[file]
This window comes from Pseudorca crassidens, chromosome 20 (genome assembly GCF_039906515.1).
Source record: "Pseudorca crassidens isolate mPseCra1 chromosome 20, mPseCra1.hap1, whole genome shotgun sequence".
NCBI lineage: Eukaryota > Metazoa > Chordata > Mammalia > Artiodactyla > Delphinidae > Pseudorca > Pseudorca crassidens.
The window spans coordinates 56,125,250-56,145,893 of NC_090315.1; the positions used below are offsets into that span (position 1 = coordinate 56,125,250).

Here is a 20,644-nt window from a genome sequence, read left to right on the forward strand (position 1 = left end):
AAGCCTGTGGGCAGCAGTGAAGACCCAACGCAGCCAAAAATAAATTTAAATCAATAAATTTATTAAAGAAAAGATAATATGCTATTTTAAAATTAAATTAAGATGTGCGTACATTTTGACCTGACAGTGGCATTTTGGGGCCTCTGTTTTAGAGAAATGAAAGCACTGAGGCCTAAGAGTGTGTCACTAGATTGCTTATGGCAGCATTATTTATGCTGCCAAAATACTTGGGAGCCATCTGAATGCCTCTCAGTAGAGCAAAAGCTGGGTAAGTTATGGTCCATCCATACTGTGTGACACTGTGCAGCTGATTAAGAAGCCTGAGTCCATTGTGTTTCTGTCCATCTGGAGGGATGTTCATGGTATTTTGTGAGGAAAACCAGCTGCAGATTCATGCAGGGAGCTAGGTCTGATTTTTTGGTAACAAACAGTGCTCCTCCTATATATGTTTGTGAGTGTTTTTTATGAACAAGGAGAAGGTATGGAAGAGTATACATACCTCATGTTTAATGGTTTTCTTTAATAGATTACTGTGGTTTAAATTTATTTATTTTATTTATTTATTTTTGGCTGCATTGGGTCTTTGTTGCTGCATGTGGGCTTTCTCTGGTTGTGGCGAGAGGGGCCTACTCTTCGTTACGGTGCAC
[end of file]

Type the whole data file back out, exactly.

This window comes from Pseudorca crassidens, chromosome 20 (genome assembly GCF_039906515.1).
Source record: "Pseudorca crassidens isolate mPseCra1 chromosome 20, mPseCra1.hap1, whole genome shotgun sequence".
NCBI lineage: Eukaryota > Metazoa > Chordata > Mammalia > Artiodactyla > Delphinidae > Pseudorca > Pseudorca crassidens.
The window spans coordinates 56,125,250-56,145,893 of NC_090315.1; the positions used below are offsets into that span (position 1 = coordinate 56,125,250).

Here is a 20,644-nt window from a genome sequence, read left to right on the forward strand (position 1 = left end):
AAGCCTGTGGGCAGCAGTGAAGACCCAACGCAGCCAAAAATAAATTTAAATCAATAAATTTATTAAAGAAAAGATAATATGCTATTTTAAAATTAAATTAAGATGTGCGTACATTTTGACCTGACAGTGGCATTTTGGGGCCTCTGTTTTAGAGAAATGAAAGCACTGAGGCCTAAGAGTGTGTCACTAGATTGCTTATGGCAGCATTATTTATGCTGCCAAAATACTTGGGAGCCATCTGAATGCCTCTCAGTAGAGCAAAAGCTGGGTAAGTTATGGTCCATCCATACTGTGTGACACTGTGCAGCTGATTAAGAAGCCTGAGTCCATTGTGTTTCTGTCCATCTGGAGGGATGTTCATGGTATTTTGTGAGGAAAACCAGCTGCAGATTCATGCAGGGAGCTAGGTCTGATTTTTTGGTAACAAACAGTGCTCCTCCTATATATGTTTGTGAGTGTTTTTTATGAACAAGGAGAAGGTATGGAAGAGTATACATACCTCATGTTTAATGGTTTTCTTTAATAGATTACTGTGGTTTAAATTTATTTATTTTATTTATTTATTTTTGGCTGCATTGGGTCTTTGTTGCTGCATGTGGGCTTTCTCTGGTTGTGGCGAGAGGGGCCTACTCTTCGTTACGGTGCAC